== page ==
One brief personal example about the question posed to Pope Francis - I myself knew a Protestant woman who for many years wanted to receive Holy Communion in the Catholic Church. For around 7 years, she attended Holy Mass without being allowed to receive, despite frequent letters to the Bishop. She would always genuflect when it was time for Communion, and when the priest proclaimed "the Body of Christ", she would say, Amen. She even took part in Eucharistic adoration, when she was in a Catholic church. At last, they relented and granted her dispensation to receive, to her great joy. Was it a mistake to do so?
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Offline Xavier

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Re: On Francis.....
« Reply #640 on: November 21, 2015, 10:00:50 AM »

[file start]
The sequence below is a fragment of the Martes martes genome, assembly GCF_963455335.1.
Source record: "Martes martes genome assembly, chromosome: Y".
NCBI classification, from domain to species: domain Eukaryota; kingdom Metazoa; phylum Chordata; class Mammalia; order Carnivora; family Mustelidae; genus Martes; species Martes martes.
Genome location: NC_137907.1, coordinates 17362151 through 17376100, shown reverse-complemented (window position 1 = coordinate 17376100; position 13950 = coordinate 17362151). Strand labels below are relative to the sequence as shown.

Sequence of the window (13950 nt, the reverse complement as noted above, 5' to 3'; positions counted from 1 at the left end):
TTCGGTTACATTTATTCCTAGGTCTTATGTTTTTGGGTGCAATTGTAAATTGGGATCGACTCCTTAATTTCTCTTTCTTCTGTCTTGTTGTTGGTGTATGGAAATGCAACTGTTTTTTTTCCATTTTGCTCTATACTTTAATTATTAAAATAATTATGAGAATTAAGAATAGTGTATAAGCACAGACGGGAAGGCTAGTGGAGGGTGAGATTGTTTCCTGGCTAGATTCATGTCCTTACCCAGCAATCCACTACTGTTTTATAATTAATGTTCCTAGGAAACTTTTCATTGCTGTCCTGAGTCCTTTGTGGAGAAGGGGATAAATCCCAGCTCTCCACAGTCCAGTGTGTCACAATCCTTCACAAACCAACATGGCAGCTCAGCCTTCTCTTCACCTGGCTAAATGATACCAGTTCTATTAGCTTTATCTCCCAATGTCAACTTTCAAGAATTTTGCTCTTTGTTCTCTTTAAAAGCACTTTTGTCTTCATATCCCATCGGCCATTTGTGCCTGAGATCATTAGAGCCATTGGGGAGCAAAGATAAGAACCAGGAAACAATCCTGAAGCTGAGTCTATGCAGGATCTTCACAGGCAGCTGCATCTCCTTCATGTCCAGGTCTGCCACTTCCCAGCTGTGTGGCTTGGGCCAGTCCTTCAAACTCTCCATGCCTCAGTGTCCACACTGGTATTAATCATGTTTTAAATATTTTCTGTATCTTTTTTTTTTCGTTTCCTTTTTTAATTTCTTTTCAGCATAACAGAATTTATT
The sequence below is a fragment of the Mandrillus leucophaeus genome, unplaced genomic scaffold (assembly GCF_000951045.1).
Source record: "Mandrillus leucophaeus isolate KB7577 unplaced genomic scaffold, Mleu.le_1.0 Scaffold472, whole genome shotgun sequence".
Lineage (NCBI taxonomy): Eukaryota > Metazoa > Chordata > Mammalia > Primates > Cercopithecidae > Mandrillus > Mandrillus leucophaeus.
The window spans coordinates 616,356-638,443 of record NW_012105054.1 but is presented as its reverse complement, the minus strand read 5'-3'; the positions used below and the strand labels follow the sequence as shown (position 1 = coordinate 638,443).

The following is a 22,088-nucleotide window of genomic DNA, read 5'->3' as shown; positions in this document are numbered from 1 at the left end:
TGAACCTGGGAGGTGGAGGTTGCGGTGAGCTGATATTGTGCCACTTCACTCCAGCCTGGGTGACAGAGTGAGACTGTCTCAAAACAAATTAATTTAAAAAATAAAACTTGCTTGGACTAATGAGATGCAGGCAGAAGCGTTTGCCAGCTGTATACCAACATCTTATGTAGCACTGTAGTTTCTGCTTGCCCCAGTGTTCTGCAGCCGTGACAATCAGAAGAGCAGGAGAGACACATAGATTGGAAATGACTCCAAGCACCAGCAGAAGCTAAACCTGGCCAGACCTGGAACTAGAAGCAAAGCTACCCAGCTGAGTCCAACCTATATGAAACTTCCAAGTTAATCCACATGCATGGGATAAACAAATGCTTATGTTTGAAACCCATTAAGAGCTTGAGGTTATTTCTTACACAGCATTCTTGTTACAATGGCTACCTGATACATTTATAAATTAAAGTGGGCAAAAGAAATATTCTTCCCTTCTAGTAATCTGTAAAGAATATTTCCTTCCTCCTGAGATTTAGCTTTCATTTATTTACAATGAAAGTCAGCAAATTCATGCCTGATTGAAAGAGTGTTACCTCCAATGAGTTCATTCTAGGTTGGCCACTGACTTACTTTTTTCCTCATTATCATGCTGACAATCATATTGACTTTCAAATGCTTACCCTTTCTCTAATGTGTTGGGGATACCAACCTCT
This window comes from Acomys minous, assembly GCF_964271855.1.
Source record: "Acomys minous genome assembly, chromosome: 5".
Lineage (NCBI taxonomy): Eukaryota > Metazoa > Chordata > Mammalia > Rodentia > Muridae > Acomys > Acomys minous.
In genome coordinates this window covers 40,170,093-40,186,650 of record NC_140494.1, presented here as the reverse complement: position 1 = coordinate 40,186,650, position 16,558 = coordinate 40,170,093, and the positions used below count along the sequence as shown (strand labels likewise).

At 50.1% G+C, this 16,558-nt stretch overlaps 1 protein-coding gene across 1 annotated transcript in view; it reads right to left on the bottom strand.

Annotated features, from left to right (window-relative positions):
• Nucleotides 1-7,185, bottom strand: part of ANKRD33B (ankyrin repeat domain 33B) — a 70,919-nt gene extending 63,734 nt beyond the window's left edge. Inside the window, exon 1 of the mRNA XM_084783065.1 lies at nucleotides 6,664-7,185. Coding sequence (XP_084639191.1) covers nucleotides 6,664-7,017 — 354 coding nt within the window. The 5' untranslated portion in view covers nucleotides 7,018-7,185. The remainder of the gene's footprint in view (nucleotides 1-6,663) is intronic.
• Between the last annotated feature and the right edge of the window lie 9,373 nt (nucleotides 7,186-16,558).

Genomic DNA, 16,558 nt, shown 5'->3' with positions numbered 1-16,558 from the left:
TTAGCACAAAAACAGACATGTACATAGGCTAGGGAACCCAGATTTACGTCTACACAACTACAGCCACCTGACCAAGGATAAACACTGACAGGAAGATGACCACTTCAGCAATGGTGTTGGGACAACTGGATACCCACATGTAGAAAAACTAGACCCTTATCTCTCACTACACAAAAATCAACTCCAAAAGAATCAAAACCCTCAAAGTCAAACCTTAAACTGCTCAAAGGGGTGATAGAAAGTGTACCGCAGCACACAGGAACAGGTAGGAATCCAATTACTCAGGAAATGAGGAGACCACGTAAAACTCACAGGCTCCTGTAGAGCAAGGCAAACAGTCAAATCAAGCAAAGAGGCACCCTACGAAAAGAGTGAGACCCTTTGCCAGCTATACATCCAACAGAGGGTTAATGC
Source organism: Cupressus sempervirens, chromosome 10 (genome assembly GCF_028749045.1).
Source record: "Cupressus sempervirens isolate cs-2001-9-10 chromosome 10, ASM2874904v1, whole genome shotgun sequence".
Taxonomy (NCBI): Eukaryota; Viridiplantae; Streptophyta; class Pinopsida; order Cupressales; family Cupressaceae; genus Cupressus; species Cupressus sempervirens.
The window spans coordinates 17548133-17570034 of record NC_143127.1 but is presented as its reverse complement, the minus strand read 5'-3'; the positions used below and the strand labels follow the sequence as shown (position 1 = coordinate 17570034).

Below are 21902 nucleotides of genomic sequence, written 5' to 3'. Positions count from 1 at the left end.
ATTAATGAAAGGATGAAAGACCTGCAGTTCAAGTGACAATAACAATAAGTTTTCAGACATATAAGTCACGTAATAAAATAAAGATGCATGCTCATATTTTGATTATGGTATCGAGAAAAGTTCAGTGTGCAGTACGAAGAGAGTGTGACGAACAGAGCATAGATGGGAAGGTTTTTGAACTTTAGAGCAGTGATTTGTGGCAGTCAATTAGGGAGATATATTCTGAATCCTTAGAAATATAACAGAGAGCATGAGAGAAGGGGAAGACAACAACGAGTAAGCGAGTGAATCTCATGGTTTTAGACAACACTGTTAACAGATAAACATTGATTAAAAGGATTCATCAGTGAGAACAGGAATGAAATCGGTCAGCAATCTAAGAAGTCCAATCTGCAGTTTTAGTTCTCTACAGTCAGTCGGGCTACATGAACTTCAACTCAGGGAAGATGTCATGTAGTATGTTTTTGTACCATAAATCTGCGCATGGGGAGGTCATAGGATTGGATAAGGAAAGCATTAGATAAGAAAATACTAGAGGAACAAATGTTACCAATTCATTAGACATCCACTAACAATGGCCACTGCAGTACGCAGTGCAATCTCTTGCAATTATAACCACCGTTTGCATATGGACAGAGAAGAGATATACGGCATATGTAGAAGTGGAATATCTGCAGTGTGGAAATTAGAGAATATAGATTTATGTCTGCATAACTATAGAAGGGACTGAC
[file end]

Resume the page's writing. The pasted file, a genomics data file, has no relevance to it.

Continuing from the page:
Now, personally, for the life of me, I don't understand why such persons do not take the final step and become Catholic in response to the clear promptings of the Holy Spirit, as they should. But can we really say that such persons sin in thus receiving the Eucharist? They honestly seem to care little about historical disputes, about whatever Martin Luther taught or did not teach, and moreover are simple Christians neither equipped nor required to deal with theological intricacies that would force them personally to distinguish between "con" and "trans". They are simply willing to adore the Body of the Lord when it is presented to them by a Catholic priest, (as St. Augustine, presciently answering the errors of Luther writes, " "No one eats of this Flesh without first adoring it; and not only do we not sin by thus adoring it, but we would be sinning if we did not do so.") Will not the Eucharist according to Catholic doctrine give an abundance of actual graces and an increase in sanctifying grace to all who receive it in the state of grace, perhaps the ultimate and final grace necessary to make the difficult decision of seeing where true discipleship should lead? It would be an evident abuse of this pastoral provision for persons who are not constrained by physical or moral impossibility to use this means as an alternative to returning to Catholic communion, but in the exceptional cases mentioned in the Code, it is acceptable in the narrow circumstances envisioned, i.e. if they manifest Catholic Faith in these Sacraments and otherwise are properly disposed.